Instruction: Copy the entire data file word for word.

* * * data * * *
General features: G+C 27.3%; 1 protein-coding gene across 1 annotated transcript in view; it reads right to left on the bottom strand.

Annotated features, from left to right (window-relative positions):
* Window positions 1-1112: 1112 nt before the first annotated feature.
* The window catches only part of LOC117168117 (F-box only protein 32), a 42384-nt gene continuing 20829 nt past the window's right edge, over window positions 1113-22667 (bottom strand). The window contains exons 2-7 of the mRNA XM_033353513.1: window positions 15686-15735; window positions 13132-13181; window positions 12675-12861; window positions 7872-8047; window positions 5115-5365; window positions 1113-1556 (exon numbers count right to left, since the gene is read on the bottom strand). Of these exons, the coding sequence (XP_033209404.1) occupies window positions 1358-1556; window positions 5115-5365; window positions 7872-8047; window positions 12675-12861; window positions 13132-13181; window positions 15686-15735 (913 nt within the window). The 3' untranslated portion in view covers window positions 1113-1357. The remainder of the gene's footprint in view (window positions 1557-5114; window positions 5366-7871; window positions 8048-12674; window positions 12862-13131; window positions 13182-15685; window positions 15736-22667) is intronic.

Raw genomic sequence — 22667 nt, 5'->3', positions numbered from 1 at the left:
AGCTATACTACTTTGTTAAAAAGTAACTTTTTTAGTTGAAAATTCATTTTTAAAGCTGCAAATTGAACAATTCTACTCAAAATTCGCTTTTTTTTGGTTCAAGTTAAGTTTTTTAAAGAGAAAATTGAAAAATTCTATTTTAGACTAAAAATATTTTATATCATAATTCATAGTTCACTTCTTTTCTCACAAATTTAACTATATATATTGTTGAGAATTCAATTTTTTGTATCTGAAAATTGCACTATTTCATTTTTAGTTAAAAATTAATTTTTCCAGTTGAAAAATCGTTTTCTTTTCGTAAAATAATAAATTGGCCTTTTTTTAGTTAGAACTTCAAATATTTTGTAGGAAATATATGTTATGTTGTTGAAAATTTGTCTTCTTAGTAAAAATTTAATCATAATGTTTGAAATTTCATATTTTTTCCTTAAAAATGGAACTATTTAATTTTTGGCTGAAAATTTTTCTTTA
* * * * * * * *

General features: G+C 27.3%; 1 protein-coding gene across 1 annotated transcript in view; it reads right to left on the bottom strand.

Annotated features, from left to right (window-relative positions):
* Window positions 1-1112: 1112 nt before the first annotated feature.
* The window catches only part of LOC117168117 (F-box only protein 32), a 42384-nt gene continuing 20829 nt past the window's right edge, over window positions 1113-22667 (bottom strand). The window contains exons 2-7 of the mRNA XM_033353513.1: window positions 15686-15735; window positions 13132-13181; window positions 12675-12861; window positions 7872-8047; window positions 5115-5365; window positions 1113-1556 (exon numbers count right to left, since the gene is read on the bottom strand). Of these exons, the coding sequence (XP_033209404.1) occupies window positions 1358-1556; window positions 5115-5365; window positions 7872-8047; window positions 12675-12861; window positions 13132-13181; window positions 15686-15735 (913 nt within the window). The 3' untranslated portion in view covers window positions 1113-1357. The remainder of the gene's footprint in view (window positions 1557-5114; window positions 5366-7871; window positions 8048-12674; window positions 12862-13131; window positions 13182-15685; window positions 15736-22667) is intronic.

Raw genomic sequence — 22667 nt, 5'->3', positions numbered from 1 at the left:
AGCTATACTACTTTGTTAAAAAGTAACTTTTTTAGTTGAAAATTCATTTTTAAAGCTGCAAATTGAACAATTCTACTCAAAATTCGCTTTTTTTTGGTTCAAGTTAAGTTTTTTAAAGAGAAAATTGAAAAATTCTATTTTAGACTAAAAATATTTTATATCATAATTCATAGTTCACTTCTTTTCTCACAAATTTAACTATATATATTGTTGAGAATTCAATTTTTTGTATCTGAAAATTGCACTATTTCATTTTTAGTTAAAAATTAATTTTTCCAGTTGAAAAATCGTTTTCTTTTCGTAAAATAATAAATTGGCCTTTTTTTAGTTAGAACTTCAAATATTTTGTAGGAAATATATGTTATGTTGTTGAAAATTTGTCTTCTTAGTAAAAATTTAATCATAATGTTTGAAATTTCATATTTTTTCCTTAAAAATGGAACTATTTAATTTTTGGCTGAAAATTTTTCTTTA